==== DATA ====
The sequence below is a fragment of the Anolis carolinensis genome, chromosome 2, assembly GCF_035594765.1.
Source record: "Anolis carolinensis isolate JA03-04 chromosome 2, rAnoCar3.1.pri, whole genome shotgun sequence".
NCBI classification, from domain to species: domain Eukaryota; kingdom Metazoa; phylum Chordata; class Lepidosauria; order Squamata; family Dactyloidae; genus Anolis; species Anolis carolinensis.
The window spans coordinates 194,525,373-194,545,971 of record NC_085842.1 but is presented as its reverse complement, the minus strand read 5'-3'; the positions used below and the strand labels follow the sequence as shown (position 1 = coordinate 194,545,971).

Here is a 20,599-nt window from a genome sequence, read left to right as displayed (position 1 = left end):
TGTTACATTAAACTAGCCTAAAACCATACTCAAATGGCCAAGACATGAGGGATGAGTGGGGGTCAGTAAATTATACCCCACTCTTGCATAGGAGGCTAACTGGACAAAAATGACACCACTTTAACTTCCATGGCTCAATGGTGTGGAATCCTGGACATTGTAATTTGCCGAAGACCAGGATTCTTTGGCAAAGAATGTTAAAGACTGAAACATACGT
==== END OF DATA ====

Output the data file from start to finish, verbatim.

The sequence below is a fragment of the Anolis carolinensis genome, chromosome 2, assembly GCF_035594765.1.
Source record: "Anolis carolinensis isolate JA03-04 chromosome 2, rAnoCar3.1.pri, whole genome shotgun sequence".
NCBI classification, from domain to species: domain Eukaryota; kingdom Metazoa; phylum Chordata; class Lepidosauria; order Squamata; family Dactyloidae; genus Anolis; species Anolis carolinensis.
The window spans coordinates 194,525,373-194,545,971 of record NC_085842.1 but is presented as its reverse complement, the minus strand read 5'-3'; the positions used below and the strand labels follow the sequence as shown (position 1 = coordinate 194,545,971).

Here is a 20,599-nt window from a genome sequence, read left to right as displayed (position 1 = left end):
TGTTACATTAAACTAGCCTAAAACCATACTCAAATGGCCAAGACATGAGGGATGAGTGGGGGTCAGTAAATTATACCCCACTCTTGCATAGGAGGCTAACTGGACAAAAATGACACCACTTTAACTTCCATGGCTCAATGGTGTGGAATCCTGGACATTGTAATTTGCCGAAGACCAGGATTCTTTGGCAAAGAATGTTAAAGACTGAAACATACGT